GROK NATION: One thing that the DC shows do well is diversity in representation. So many of you are firsts! First trans TV superhero, first Muslim TV superhero, first black woman to portray Iris West on TV. Tell us about the importance of these groundbreaking milestones.

Candice: The impact of Iris being cast as a black woman is so monumental, and I think the effects of that will last for a very long time. People from this generation, and on, will remember Iris West as an African-American woman, and that’s a very powerful thing. She’s a wonderful character, who is so strong and determined and loving and all of the things you respect in a woman. And so often we don’t see black women portrayed in that way on screen.

Candice Patton on The Flash
Candice Patton as Iris West with Grant Gustin as Barry Allen on The FlashRobert Falconer/The CW

Tala: Like a superhero, there is responsibility. It’s something I take really seriously, portraying the first Muslim American superhero. I don’t need to tell you or anybody else about the general depictions of Muslims or Middle Eastern people in our entertainment, essentially since 9/11. Growing up, I didn’t see myself reflected ever on television or in movies and even now I still see a lot of problematic depictions of Middle Eastern characters on TV and theater.

Nicole: I think it’s really, really empowering for a lot of people to see trans folks represented in such a positive and a realistic way. A lot of the time our story arcs are dominated by our transness, and we kind of exist to educate viewers, to educate showrunners and to educate other characters on the show. But Nia’s purpose is more than that. She has a story-arc outside of her transness and is allowed to be more than trans.

Tala Ashe as Zari
Tala Ashe as Zari Tomaz on DC’s Legends of Tomorrow. Robert Falconer/The CW

Tala: For me, it was really important that Zari portrayed someone very nuanced and that she wasn’t just this one-thing. That her culture and her religion was not the thing that defined her. And that she’s this human being who has many, many facets. Like all human beings.

Maisie: Representation of LGBTQ status and race are extremely important to me—beyond just sort of standard, sidekick characters.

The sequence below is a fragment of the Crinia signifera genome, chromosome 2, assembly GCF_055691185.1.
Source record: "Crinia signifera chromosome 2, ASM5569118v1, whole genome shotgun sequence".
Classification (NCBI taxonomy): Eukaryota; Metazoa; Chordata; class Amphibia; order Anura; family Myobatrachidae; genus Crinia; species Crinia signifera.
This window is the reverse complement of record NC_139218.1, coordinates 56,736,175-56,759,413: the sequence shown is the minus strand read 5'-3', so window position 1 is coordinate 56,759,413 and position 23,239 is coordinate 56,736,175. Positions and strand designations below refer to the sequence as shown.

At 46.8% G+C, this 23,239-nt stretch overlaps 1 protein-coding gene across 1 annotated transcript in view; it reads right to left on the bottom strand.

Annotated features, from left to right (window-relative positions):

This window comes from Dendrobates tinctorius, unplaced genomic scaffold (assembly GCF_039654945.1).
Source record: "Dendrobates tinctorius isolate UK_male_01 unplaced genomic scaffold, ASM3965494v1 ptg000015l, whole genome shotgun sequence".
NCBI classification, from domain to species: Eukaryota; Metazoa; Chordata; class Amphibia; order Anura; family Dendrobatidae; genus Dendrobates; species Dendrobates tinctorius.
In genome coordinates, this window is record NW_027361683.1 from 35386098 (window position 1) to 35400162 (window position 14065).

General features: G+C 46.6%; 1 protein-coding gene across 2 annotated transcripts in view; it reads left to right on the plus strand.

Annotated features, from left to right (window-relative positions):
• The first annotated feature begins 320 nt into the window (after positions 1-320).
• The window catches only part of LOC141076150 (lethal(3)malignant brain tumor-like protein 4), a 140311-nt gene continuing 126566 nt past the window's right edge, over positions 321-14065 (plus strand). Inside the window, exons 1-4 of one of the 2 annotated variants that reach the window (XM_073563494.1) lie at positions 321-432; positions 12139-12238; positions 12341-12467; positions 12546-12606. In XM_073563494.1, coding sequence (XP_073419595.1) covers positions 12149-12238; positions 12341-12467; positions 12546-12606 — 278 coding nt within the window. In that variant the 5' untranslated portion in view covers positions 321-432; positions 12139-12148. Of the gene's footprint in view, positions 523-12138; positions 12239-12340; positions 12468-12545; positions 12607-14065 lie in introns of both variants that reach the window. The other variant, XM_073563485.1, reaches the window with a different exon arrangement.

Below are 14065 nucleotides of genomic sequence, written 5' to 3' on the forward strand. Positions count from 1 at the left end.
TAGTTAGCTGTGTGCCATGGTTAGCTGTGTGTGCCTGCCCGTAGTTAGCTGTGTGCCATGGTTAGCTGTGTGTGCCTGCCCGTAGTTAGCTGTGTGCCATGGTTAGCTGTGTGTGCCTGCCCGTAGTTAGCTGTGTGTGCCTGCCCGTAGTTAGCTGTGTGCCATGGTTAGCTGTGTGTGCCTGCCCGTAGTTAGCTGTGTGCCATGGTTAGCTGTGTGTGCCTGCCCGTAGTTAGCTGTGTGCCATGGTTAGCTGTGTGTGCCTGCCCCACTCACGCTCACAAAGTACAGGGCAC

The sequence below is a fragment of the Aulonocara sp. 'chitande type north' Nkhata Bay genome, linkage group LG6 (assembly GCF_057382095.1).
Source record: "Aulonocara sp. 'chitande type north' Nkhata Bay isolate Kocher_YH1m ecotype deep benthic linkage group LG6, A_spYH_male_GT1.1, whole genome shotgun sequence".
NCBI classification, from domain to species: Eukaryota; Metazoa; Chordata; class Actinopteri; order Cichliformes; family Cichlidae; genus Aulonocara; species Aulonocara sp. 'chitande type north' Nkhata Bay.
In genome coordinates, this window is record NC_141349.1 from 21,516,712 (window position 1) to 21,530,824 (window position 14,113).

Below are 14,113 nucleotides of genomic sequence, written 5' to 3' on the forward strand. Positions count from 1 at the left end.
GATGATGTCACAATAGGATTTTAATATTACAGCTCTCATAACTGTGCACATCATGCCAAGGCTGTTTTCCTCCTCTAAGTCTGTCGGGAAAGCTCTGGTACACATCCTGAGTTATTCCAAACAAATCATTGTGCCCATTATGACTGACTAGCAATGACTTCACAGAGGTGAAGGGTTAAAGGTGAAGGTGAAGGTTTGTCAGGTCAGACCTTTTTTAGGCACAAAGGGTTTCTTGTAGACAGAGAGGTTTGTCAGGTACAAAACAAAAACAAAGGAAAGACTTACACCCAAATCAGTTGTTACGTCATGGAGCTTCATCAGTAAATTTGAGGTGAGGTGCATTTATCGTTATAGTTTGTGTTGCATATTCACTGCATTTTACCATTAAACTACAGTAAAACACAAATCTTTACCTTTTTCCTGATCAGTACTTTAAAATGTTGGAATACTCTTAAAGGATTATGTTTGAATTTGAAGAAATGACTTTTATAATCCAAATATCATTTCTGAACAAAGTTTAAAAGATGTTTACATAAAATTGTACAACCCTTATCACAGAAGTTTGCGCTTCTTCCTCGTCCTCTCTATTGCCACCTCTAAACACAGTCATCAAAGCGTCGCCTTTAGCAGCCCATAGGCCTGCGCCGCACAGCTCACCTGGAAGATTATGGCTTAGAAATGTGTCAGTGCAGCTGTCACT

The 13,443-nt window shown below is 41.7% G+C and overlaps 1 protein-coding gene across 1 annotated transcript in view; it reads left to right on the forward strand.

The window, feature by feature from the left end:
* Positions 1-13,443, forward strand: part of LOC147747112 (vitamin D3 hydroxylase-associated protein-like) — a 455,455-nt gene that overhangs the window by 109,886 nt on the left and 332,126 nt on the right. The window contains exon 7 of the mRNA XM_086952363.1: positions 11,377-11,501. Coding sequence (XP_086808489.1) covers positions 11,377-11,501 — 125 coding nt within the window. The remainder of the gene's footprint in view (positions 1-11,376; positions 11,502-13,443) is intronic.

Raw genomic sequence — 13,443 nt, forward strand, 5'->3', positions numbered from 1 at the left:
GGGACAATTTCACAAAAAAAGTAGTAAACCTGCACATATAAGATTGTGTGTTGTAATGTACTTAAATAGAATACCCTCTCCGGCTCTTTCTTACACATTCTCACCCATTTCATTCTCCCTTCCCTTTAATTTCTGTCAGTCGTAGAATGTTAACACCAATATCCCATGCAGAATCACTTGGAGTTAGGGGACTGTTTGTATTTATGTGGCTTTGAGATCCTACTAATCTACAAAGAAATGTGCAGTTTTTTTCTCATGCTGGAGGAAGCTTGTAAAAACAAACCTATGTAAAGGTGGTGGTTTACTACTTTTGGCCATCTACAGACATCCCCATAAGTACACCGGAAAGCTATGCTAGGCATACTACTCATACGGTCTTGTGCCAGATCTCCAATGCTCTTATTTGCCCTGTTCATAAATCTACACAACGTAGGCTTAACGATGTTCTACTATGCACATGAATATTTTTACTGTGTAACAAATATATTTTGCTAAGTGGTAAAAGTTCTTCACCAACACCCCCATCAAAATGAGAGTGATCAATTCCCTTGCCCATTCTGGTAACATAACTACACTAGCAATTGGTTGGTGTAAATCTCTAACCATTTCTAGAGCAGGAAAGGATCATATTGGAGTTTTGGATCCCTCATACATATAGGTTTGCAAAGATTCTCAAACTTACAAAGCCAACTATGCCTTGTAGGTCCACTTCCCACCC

Candice: A lot of my work beforehand was playing the best friend or the sidekick! So to be able to play a woman who is the hero, the love interest, the leading female, the desirable woman of the hero. These are the things that women of color need to see, they need to feel desirable and strong and beautiful and all of those things—because they are.

Maisie: So many people aren’t able to experience exposure to different people on a day-to-day basis, so they often get that exposure only on the screen. That’s why, to me, it’s so crucial to have that positive, diverse, textured layers, complex representation. Not just representation for representation sake.

Nicole: And everybody deserves to have a superhero that they connect with; a superhero that they look like.

GROK NATION: Shethority is about providing a platform and community space for girls and women. What is something that you have learned about supporting one another that you’d want to share with them?

Danielle: So often, we’re afraid to ask a question because we might appear stupid or ignorant, and that is only going to perpetuate the issues. It’s so important to speak up to try and learn and have conversations with the women around you.

Tala: In my life, my female friends have been the most important thing in buoying me and supporting me. Finding a community of people who understand you and who you can be yourself around is essential; it’s been essential to my growth. These friendships shaped me and they’ve helped me become who I am and who I continue to be.

Nicole: The most important thing I can tell young people and especially young women is not to underestimate the power that we have in our voices. As young people, we are made to feel like our voices don’t carry as much weight, that because we don’t necessarily have as much life experience or you know time logged into this world as older folks, that what we have to say matters less.

Maisie: It’s up to us to really make our voices heard and to come together as our own community to stand up for each other, cause it’s really hard to do it by yourself.

GROK NATION: What can we expect from Shethority in the future?

Candice: I continue to desire to see Shethority to be something that is bigger than us. I am very happy that the women of DCTV came together to use their voices, and their platforms to give, to shine a light on this initiative. And I’m really proud of that. But our experiences are limited, and so, we really want the fans and people to connect with Shethority, to think about what they’re going through and to write articles. Shethority is so much bigger than us. And so I just hope that we continue on that path.